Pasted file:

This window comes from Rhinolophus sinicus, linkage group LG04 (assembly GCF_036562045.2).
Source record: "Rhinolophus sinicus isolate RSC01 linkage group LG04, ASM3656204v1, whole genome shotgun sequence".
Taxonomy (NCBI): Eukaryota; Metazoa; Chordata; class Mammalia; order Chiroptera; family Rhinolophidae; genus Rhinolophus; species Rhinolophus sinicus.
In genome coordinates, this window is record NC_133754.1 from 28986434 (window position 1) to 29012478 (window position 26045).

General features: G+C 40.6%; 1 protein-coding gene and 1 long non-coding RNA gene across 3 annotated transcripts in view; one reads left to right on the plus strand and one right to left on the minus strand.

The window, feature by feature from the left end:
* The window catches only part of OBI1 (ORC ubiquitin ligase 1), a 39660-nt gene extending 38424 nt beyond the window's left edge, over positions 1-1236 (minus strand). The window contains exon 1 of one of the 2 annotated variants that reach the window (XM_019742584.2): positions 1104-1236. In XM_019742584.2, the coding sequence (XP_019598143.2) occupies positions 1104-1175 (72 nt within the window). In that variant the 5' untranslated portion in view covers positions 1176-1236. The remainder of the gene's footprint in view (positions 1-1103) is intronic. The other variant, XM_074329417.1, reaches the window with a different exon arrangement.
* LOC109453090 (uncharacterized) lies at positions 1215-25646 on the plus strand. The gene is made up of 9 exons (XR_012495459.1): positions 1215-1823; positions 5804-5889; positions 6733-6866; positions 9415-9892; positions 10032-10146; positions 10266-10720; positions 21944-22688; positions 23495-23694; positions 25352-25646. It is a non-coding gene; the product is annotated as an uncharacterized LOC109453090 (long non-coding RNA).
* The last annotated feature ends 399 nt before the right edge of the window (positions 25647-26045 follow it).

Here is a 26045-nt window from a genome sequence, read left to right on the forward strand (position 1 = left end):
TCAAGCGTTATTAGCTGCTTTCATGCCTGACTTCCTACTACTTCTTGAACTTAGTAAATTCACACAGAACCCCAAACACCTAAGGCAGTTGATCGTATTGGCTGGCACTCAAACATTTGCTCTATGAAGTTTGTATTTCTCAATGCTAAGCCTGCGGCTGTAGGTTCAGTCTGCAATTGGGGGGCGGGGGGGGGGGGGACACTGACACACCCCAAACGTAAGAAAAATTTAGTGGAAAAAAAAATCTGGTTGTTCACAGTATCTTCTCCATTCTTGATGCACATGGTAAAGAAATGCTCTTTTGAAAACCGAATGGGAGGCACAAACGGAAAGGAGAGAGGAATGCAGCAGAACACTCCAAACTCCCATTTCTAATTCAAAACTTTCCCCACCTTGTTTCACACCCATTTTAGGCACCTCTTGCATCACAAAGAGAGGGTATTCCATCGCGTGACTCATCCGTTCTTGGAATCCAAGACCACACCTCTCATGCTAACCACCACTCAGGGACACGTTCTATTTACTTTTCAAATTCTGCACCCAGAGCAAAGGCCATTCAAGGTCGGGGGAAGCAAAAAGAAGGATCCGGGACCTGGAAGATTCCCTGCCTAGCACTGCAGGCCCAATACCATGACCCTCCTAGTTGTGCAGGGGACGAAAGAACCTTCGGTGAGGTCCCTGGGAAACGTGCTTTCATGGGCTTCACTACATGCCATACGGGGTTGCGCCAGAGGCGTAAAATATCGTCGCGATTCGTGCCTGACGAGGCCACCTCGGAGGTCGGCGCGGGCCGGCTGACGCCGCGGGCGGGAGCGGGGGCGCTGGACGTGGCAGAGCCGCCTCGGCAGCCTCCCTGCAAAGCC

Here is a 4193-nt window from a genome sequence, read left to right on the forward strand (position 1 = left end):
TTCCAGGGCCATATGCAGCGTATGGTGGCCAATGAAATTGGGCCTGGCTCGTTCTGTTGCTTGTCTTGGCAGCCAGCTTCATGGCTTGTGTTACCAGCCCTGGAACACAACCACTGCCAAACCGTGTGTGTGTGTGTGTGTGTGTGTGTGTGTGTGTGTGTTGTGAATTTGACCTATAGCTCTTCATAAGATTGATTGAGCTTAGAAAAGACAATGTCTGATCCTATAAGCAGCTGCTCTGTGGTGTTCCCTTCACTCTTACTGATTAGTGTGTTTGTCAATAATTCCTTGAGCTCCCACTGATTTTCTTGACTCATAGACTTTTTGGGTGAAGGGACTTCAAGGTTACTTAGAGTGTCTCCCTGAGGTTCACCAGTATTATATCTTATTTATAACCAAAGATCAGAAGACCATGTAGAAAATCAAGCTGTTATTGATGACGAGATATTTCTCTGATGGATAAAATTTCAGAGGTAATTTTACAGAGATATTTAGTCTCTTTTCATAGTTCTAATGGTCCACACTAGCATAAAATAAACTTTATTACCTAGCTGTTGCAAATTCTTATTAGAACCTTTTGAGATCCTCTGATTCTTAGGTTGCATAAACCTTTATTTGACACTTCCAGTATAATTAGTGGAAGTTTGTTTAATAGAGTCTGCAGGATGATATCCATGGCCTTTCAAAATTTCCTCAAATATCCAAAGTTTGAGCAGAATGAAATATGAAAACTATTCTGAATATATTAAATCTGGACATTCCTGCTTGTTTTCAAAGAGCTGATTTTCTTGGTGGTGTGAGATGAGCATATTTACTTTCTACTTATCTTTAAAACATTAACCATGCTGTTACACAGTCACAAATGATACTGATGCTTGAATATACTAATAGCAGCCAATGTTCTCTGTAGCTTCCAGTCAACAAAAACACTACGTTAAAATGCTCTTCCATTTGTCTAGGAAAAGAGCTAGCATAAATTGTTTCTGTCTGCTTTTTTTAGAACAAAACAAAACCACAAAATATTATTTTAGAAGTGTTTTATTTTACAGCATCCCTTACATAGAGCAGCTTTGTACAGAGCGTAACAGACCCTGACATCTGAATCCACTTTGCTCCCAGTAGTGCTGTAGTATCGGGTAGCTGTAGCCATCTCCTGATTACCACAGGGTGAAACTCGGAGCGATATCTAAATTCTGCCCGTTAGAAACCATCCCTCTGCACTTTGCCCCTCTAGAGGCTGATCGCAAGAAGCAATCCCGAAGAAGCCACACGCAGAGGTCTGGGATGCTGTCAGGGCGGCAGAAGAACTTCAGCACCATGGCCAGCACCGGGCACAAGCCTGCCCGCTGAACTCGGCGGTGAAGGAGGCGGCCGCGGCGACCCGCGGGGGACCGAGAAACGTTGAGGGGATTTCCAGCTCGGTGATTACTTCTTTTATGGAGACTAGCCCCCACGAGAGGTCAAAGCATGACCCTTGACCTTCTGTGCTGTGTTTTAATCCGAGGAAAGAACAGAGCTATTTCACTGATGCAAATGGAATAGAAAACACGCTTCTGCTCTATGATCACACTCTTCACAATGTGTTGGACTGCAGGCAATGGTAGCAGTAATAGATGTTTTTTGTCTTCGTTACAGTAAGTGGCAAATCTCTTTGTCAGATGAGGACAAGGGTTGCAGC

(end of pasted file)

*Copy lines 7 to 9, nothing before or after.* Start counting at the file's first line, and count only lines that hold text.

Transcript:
* The window catches only part of OBI1 (ORC ubiquitin ligase 1), a 39660-nt gene extending 38424 nt beyond the window's left edge, over positions 1-1236 (minus strand). The window contains exon 1 of one of the 2 annotated variants that reach the window (XM_019742584.2): positions 1104-1236. In XM_019742584.2, the coding sequence (XP_019598143.2) occupies positions 1104-1175 (72 nt within the window). In that variant the 5' untranslated portion in view covers positions 1176-1236. The remainder of the gene's footprint in view (positions 1-1103) is intronic. The other variant, XM_074329417.1, reaches the window with a different exon arrangement.
* LOC109453090 (uncharacterized) lies at positions 1215-25646 on the plus strand. The gene is made up of 9 exons (XR_012495459.1): positions 1215-1823; positions 5804-5889; positions 6733-6866; positions 9415-9892; positions 10032-10146; positions 10266-10720; positions 21944-22688; positions 23495-23694; positions 25352-25646. It is a non-coding gene; the product is annotated as an uncharacterized LOC109453090 (long non-coding RNA).
* The last annotated feature ends 399 nt before the right edge of the window (positions 25647-26045 follow it).